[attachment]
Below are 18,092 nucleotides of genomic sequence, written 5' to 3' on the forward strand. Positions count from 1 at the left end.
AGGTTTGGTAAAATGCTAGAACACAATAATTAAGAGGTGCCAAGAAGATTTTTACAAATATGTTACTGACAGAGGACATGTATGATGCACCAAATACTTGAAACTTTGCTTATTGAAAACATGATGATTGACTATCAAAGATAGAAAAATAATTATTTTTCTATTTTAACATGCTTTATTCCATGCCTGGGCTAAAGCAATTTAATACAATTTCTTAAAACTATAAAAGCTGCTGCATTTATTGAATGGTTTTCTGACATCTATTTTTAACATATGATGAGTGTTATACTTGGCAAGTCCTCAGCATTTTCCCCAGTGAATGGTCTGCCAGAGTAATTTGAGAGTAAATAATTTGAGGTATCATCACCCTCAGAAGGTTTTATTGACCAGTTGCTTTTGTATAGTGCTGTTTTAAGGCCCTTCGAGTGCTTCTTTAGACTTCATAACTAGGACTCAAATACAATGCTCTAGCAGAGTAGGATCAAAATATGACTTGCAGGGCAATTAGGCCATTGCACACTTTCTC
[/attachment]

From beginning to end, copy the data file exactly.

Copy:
Below are 18,092 nucleotides of genomic sequence, written 5' to 3' on the forward strand. Positions count from 1 at the left end.
AGGTTTGGTAAAATGCTAGAACACAATAATTAAGAGGTGCCAAGAAGATTTTTACAAATATGTTACTGACAGAGGACATGTATGATGCACCAAATACTTGAAACTTTGCTTATTGAAAACATGATGATTGACTATCAAAGATAGAAAAATAATTATTTTTCTATTTTAACATGCTTTATTCCATGCCTGGGCTAAAGCAATTTAATACAATTTCTTAAAACTATAAAAGCTGCTGCATTTATTGAATGGTTTTCTGACATCTATTTTTAACATATGATGAGTGTTATACTTGGCAAGTCCTCAGCATTTTCCCCAGTGAATGGTCTGCCAGAGTAATTTGAGAGTAAATAATTTGAGGTATCATCACCCTCAGAAGGTTTTATTGACCAGTTGCTTTTGTATAGTGCTGTTTTAAGGCCCTTCGAGTGCTTCTTTAGACTTCATAACTAGGACTCAAATACAATGCTCTAGCAGAGTAGGATCAAAATATGACTTGCAGGGCAATTAGGCCATTGCACACTTTCTC